Buona Sera! Good evening! It’s how Sardinians will greet you anytime after lunch. Odd, but it beautifully captures the Sardinian laid back attitude. Good afternoon, good evening… What does it matter, you’re on holiday, and no matter what time of day, this amazing island has a huge amount to offer.
From picture perfect white beaches on the Golfo di Orosei, to ancient Nuraghic villages dispersed in the Supramonte mountains . Anchor yourself in the emerald water bays, and you’ll most definitely be able to tag all your instagram pics with #nofilter. You’d have to travel to the Bahamas to find seas like this. However, reel in the anchor and head all’interno, to the island’s interior, and you’ll experience some of Sardinia’s best kept secrets.
So, here are my top 10 from slow-paced Sardinia, in no particular order:
– Sipping a crisp Vermentino di Gallura in San Pantaleo, a village perched on the granite mountains of the Gallura region – huge producer of this wine. Sit at Cafe Nina and watch the locals gather in the village square. Stunning sunsets cast an orange glow over granite peaks that act as an imposing backdrop to this quaint little town. An ideal spot after a hard day’s work beach bumming in the crystal clear waters of the emerald coast – a short 20 min drive away.
– Retreat to Sardinia’s hidden B&B ‘di charme‘. If you’re heading to Sardinia make sure you don’t overlook the rural interior. Head to the sleepy town of Mandas home to the butcher, baker and candlestick maker and the Antica Locanda Lunetta B&B – an old Sardinian coach house turned B&B. Another hidden gem is B&B Albero Capovolto, near Golfo Aranci. Nestled in the hills of Gallura, this beautiful villa is a great retreat from the daily beach buzz. Both of these offer amazing breakfasts, with Albero Capovolto also organising al fresco dinners overlooking the rolling Gallura hills. Book these in good time as they are in huge demand.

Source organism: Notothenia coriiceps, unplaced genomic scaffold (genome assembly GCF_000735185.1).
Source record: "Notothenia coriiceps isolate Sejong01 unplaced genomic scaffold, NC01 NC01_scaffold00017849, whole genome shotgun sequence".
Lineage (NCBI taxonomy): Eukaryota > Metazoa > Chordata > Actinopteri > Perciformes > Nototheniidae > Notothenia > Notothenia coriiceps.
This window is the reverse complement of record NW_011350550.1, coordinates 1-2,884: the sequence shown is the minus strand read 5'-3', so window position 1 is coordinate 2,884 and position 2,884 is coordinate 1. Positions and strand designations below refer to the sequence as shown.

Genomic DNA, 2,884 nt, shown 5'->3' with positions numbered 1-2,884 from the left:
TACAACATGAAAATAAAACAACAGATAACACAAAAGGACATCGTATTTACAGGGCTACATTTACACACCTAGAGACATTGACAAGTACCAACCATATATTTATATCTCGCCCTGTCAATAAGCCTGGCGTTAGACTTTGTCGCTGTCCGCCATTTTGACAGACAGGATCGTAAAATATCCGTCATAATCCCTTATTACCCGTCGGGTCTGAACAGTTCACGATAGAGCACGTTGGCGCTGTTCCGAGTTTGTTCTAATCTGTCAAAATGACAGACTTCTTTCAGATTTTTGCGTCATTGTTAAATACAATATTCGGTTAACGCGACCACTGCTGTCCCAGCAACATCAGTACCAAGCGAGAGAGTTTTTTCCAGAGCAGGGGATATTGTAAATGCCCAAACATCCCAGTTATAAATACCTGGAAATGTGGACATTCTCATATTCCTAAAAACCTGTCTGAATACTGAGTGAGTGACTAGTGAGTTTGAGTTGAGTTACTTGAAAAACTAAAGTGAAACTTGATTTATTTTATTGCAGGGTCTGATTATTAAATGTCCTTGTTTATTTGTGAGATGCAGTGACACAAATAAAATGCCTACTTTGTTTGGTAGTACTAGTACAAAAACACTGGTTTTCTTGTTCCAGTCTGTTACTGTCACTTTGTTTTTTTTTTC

– Stacks of pane carasau. Sardinia has Latin, Arabic, Spanish and Catalan influences, but it’s Italy after all , and in Italy people expect basket-loads of bread on the table. The Sardi people are no different, however, their bread is quite distinctive. Pane carasau resembles a large poppadum and comes in subtly different varieties as you travel across the island, with variants being saltiness, crispiness, oiliness and flouriness. Delicious on its own with ricotta, or try it in the lasagna-style Zuppa Gallurese, or a huevos rancheros-esque Pane Frattau.